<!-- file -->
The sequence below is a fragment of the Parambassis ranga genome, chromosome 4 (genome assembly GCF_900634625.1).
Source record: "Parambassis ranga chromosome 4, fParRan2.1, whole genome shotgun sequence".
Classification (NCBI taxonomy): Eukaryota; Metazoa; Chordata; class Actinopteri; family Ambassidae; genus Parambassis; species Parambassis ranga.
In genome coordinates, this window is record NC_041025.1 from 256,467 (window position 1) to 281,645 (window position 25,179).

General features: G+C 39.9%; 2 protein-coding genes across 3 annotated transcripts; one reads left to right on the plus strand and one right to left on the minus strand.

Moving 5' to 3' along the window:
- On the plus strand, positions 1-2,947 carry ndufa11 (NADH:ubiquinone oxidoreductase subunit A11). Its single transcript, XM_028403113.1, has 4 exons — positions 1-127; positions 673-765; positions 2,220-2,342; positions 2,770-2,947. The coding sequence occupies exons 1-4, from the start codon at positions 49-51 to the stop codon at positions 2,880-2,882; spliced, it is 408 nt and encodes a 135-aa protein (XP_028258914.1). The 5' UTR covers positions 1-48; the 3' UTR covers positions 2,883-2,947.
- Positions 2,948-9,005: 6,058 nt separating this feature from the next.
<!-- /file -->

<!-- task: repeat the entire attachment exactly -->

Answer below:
The sequence below is a fragment of the Parambassis ranga genome, chromosome 4 (genome assembly GCF_900634625.1).
Source record: "Parambassis ranga chromosome 4, fParRan2.1, whole genome shotgun sequence".
Classification (NCBI taxonomy): Eukaryota; Metazoa; Chordata; class Actinopteri; family Ambassidae; genus Parambassis; species Parambassis ranga.
In genome coordinates, this window is record NC_041025.1 from 256,467 (window position 1) to 281,645 (window position 25,179).

General features: G+C 39.9%; 2 protein-coding genes across 3 annotated transcripts; one reads left to right on the plus strand and one right to left on the minus strand.

Moving 5' to 3' along the window:
- On the plus strand, positions 1-2,947 carry ndufa11 (NADH:ubiquinone oxidoreductase subunit A11). Its single transcript, XM_028403113.1, has 4 exons — positions 1-127; positions 673-765; positions 2,220-2,342; positions 2,770-2,947. The coding sequence occupies exons 1-4, from the start codon at positions 49-51 to the stop codon at positions 2,880-2,882; spliced, it is 408 nt and encodes a 135-aa protein (XP_028258914.1). The 5' UTR covers positions 1-48; the 3' UTR covers positions 2,883-2,947.
- Positions 2,948-9,005: 6,058 nt separating this feature from the next.